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The Covenanted Reformation Defended Against Contemporary Schismatics: A Response and Antidote Primarily to the Neopresbyterian Malignancy and Misrepresentations, and the Manufactured "Steelite" Controversy, Found in Richard Bacon's A Defense Departed; With a Refutation of Bacon's Independency, Popery, Arminianism, Anabaptism and Various Other Heresies (Including an Exhibition of His Opposition to Scripture and the Covenanted Reformation, in General; and His Opposition to John Calvin, John Knox, the General Assembly of the Church of Scotland [Especially 1638-1649], Samuel Rutherford, George Gillespie, the Testimony of the Covenanter Martyrs, the Reformed Presbytery, the Puritan Reformed Church of Edmonton and a Host of Other Prominent Reformers from Past Generations, in Particular) -- With Copious Notes on Mr. Bacon's Backsliding and His Blackening of the Blue Banner; as Well as Various Replies to Other Modern Malignants by Greg Barrow (Greg Price, Reg Barrow, Larry Birger, et al.) (Though set in the context of a debate with one individual, this book addresses a number of specific problems which plague the Presbyterian and Reformed churches of our day in general. "It conclusively and irrefutably demonstrates that those churches which today call themselves Presbyterian [and even many which claim a more general Reformed heritage] have grievously departed from the Scriptural standards and principles of the previous Spirit led Reformations [of the 16th and 17th centuries]. This will become progressively [and painfully] clear as the reader witnesses evidence upon evidence of defection from biblically based Reformation attainments (Phil. 3:16) -- and the burying and/or removing of the ancient Reformation landmarks. Ultimately, when the testimony and evidence [presented in this book] is weighed in light of Scriptural verities, it is entirely safe to say that the original Reformers would not only have sought negative ecclesiastical sanctions against our modern pseudo-Reformers, but in many cases negative civil sanctions as well," writes Reg Barrow in the "Publisher's Preface." This book, of over 300 [8.5" X 11"] pages, is also offered as a cerlox bound photocopy [$14.98 US funds] or a Hardcover photocopy [$25.00 US funds]. It is also free on most of the CDs in both the REFORMATION BOOKSHELF CD set [30 CDs, ] and the PURITAN BOOKSHELF CD set [32 CDs, ])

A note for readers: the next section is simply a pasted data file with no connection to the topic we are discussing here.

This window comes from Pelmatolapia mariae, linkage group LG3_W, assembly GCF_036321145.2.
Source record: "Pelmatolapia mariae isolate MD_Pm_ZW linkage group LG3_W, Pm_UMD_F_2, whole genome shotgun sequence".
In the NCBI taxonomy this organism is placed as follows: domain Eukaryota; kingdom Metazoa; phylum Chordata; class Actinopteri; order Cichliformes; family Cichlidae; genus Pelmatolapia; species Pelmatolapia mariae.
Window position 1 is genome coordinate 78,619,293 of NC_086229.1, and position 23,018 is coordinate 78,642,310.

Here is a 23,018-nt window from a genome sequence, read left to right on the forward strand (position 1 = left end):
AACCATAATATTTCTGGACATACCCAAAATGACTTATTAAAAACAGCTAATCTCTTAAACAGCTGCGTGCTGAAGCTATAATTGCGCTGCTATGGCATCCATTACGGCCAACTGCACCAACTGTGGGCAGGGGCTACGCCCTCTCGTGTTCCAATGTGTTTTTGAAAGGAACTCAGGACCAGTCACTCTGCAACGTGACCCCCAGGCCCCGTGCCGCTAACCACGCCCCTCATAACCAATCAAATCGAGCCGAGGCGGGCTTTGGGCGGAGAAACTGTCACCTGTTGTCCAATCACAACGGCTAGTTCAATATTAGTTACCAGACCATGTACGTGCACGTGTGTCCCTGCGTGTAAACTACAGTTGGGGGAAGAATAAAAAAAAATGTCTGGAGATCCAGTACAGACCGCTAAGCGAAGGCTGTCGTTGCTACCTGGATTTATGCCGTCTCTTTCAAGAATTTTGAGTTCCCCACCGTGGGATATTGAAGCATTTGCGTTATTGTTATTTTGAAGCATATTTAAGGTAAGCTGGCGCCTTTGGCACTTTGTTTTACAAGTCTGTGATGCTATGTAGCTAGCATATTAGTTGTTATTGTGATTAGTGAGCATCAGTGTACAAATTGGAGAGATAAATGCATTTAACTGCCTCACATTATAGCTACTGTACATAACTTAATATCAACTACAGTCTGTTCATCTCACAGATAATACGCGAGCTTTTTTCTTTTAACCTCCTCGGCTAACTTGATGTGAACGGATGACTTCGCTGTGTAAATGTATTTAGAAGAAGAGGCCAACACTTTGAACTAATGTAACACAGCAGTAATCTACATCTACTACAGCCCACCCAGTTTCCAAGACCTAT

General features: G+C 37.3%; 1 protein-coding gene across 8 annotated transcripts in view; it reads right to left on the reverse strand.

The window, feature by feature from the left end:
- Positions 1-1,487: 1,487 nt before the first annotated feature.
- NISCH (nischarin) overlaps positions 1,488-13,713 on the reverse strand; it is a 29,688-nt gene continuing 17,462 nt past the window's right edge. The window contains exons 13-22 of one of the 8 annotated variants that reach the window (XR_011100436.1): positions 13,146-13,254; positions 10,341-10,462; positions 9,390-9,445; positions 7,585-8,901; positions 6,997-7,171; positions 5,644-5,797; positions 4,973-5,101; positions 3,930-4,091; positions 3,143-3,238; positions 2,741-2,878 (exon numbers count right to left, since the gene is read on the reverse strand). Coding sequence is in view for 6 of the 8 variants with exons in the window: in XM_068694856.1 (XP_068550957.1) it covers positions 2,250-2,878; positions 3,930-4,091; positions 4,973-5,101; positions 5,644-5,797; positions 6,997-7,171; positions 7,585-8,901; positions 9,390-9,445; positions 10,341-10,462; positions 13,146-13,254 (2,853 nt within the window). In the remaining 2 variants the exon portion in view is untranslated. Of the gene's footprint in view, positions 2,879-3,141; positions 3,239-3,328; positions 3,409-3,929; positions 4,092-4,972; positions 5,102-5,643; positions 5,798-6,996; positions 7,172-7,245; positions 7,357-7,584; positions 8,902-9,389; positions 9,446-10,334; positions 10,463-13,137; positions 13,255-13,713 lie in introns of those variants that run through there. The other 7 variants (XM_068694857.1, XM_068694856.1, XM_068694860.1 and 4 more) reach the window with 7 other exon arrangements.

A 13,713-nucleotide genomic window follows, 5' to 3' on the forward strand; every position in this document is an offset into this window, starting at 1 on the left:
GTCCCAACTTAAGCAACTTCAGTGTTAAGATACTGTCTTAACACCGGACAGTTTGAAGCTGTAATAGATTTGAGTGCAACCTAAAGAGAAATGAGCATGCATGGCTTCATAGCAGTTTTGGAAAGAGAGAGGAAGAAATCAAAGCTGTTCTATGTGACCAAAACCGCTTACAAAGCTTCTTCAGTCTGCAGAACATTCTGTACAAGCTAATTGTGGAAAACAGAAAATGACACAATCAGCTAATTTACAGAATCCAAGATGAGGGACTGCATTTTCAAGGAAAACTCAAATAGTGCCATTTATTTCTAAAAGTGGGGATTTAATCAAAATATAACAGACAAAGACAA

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A Free Disputation Against Pretended Liberty of Conscience (1649 edition.)